Argentina is buying a new warship from America that is making the Brits nervous
It may have been 35 years since the Falklands War, but the British are still very touchy about Argentina buying high-tech weaponry.
Among them might be a very old amphibious assault ship.
According to a report by the London Daily Mail, Argentina has asked the US about buying the Austin-class amphibious platform dock USS Ponce (AFSB(I) 15, ex-LPD 15). The Ponce has been serving as a floating staging base in the Persian Gulf, and is slated to be replaced by the expeditionary support base USS Lewis B. Puller (ESB 3).
HMS Clyde near the Falklands. (Photo from Wikimedia Commons)
Austin-class amphibious transport docks are old. The Ponce, the youngest ship in the class, was commissioned in 1971.
Still, they remain very capable vessels. According to a Navy fact sheet, they can carry up to 900 troops, two air-cushion landing craft, or a single landing craft utility. The vessels can also carry a half-dozen helicopters.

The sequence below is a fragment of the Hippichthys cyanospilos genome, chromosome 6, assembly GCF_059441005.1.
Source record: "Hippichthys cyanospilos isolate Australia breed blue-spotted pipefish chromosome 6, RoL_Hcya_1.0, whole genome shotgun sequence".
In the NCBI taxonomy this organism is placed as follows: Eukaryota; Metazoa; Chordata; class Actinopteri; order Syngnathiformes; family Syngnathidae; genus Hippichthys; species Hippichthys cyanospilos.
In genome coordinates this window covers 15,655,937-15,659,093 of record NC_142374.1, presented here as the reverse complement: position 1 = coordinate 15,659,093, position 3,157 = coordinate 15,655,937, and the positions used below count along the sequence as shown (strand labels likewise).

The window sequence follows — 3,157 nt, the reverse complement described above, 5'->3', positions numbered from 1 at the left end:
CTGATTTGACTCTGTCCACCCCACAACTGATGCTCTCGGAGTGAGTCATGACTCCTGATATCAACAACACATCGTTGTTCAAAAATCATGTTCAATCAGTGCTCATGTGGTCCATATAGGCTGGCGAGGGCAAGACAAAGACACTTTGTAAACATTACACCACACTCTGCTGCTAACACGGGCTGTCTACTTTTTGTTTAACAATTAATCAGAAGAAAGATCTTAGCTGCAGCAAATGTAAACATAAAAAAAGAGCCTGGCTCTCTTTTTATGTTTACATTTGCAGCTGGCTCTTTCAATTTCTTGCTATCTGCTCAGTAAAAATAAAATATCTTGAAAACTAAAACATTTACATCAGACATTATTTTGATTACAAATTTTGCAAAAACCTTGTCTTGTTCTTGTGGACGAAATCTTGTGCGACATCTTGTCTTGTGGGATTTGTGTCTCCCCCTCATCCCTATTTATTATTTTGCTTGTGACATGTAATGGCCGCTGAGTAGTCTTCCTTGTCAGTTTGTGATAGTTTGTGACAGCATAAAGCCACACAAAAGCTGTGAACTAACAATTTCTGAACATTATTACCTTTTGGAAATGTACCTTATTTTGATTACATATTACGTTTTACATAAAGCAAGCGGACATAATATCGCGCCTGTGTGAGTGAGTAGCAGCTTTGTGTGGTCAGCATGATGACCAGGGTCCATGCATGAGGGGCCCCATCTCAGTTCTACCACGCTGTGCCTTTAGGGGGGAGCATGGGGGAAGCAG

With this sort of capability, some retired Royal Navy officers are concerned. Among them is retired Adm. Lord West.
Photo: Crown Copyright/UK Ministry of Defense Guy Pool under OGL
"Such a ship is an offensive weapon and could play a significant role as part of an invading force. It is more unfortunate that this is happening as we are about to lose HMS Ocean from service without a direct replacement," he told the Daily Mail, referring to the amphibious assault ship capable of holding 18 helicopters, including Apache attack helicopters and Merlin, Sea King, and Lynx transport helicopters.
The Argentineans reportedly tried to close the deal with the U.S. while Vice President Mike Pence was visiting the South American country. While the deal has not gone through yet, the implications for the United Kingdom are significant.
An Argentinean Super Etendard that helped sink the Atlantic Conveyor. (Wikimedia Commons)
"The British would have to increase their protection of the Falklands in light of Argentina acquiring an amphibious assault ship," John Pike of GlobalSecurity.org told the Daily Mail.